Stowaway (159 Greenpoint Avenue) is a new all-day cafe and bistro headed by chef and owner Clark Riley. The space opened in the former Adelina’s and brings a much-needed Southern influence to the North Brooklyn dining scene. Chef Riley, a native of North Carolina, has a deep and abiding love of both food and the neighborhood of Greenpoint itself. Greenpointers spoke with him about his new restaurant and what it was like to open in the middle of a pandemic.
I saw on your Instagram that you’ve been in Greenpoint for the past few years. What is it about the neighborhood that you find inspiring or creatively fulfilling?
I have been living in Greenpoint since 2014, on the avenue right in the heart of the neighborhood. Since my very first visit to Transmitter Park I have found the view from there to be endlessly inspiring. To sit on the rocks of the East River and look out into all the commotion across the river, to see the thriving city and all the possibilities, endless worlds intertwined, it has given me endless excitement and hope that anything is possible to achieve.
What was relieving for me, or fulfilling, is to realize Greenpoint’s quaintness and charms that mimic that of the small town beginnings I came from. Through [the] hospitality [industry] I’ve come to know so many wonderful people over the years and to know that I’m now in a space to cook, host, and welcome people to Greenpoint, that has been the most fulfilling feeling for me.
What was the process like of opening during a pandemic? How did you find this particular space?
Getting Stowaway open has been the biggest challenge I’ve ever faced in my life. It took a lot of blind faith from people to trust I would be able to get open. I live a few doors down from Stowaway. I was aware that Adelina’s had closed, so I cold-called the landlord until I was able to reach them and convince them to take a meeting with me. That person was Mrs. Rama, who kindly sat down with me over a few meetings, and we worked out what would be the beginnings of Stowaway. That was November 2020. No one knew what was in store for hospitality – that was blind faith. All the city offices were operating sporadically. And it took a lot of research to discover the proper steps to take towards opening.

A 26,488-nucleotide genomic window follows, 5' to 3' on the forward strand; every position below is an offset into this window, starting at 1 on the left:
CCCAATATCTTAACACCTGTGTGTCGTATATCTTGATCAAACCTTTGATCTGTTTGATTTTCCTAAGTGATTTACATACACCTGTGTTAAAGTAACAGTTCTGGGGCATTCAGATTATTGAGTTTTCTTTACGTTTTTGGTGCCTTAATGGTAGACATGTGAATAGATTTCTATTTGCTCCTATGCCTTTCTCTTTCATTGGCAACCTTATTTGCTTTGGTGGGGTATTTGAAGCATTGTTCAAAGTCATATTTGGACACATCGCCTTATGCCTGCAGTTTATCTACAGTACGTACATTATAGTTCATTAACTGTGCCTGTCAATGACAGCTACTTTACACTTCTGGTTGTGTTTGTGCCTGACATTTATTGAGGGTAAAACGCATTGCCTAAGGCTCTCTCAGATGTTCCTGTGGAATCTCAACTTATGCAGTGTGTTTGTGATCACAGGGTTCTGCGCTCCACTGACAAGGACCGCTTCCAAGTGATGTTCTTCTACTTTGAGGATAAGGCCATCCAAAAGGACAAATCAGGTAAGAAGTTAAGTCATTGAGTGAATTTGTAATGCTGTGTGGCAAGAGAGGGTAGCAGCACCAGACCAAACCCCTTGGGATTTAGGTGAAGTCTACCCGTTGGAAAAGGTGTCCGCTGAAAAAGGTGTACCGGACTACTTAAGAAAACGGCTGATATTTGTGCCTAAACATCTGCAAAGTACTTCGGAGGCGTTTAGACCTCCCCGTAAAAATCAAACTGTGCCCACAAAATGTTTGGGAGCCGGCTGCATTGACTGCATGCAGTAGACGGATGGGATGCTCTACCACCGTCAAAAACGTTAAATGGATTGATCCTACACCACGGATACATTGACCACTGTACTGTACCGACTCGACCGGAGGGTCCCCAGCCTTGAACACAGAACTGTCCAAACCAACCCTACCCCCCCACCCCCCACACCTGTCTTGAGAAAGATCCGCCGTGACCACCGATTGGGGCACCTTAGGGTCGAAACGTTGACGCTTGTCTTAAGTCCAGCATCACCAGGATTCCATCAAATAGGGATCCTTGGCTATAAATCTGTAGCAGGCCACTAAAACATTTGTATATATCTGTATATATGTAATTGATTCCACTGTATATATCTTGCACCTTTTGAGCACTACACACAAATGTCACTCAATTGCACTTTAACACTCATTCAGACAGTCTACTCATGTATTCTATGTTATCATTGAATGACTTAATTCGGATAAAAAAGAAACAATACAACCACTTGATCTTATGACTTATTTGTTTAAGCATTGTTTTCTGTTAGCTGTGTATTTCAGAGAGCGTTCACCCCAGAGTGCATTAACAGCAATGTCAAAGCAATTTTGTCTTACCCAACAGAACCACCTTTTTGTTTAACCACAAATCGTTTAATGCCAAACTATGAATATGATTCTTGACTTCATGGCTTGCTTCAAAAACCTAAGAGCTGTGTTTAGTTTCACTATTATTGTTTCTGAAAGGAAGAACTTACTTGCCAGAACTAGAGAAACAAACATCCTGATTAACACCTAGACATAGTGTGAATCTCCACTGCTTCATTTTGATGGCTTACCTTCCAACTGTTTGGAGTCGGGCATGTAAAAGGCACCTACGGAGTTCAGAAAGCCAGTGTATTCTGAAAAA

Through the design phase I took another chance in contacting ‘Home-Studios’ a Greenpoint interior design firm I was familiar with from other restaurants they had done. They agreed to help me bring Stows’ vision to life. We did just that in early 2021, and I spent the next 6 months scouring every antique shop I could find for authentic elements, and furnishings. They are a top notch group, and I can’t thank them enough for their direction. Lastly I would like to acknowledge the Stowaway Crew. Almost everyone that works here I have worked with in the past, from places like Coco 68, to Littleneck Outpost. I contacted them out of the blue with this idea to open our own place and reunite; they put their faith in me in a strange unsure time. I’d like to thank them for that.
How would you describe the food at Stowaway, and what are some of your favorite dishes to cook?
Stowaway is a Southern cafe & bistro. The low country of the Carolinas is an area dear to me and the fabric of my being. To recreate this food is to carry on my memories of being raised there, as the years go by here in Greenpoint. We start the day baking fresh buttermilk biscuits from scratch, and we make our own sausage & bacon in house, as I did as a kid in the Carolinas. From fried okra pimento cheese, hushpuppies & fried chicken, to oysters, crab & shrimp of the coast, this is an eatery southern expats can relate to and hopefully all Greenpointers can discover & enjoy.
Anything else you’d like the community to know?
We are opening for a “Happy Hour at Closing” starting this weekend onward Friday, Sat, Sun from 5-7 pm offering $1 oysters, beer and wine specials, and other lite bites. We have plans to open in the spring with a full dinner menu.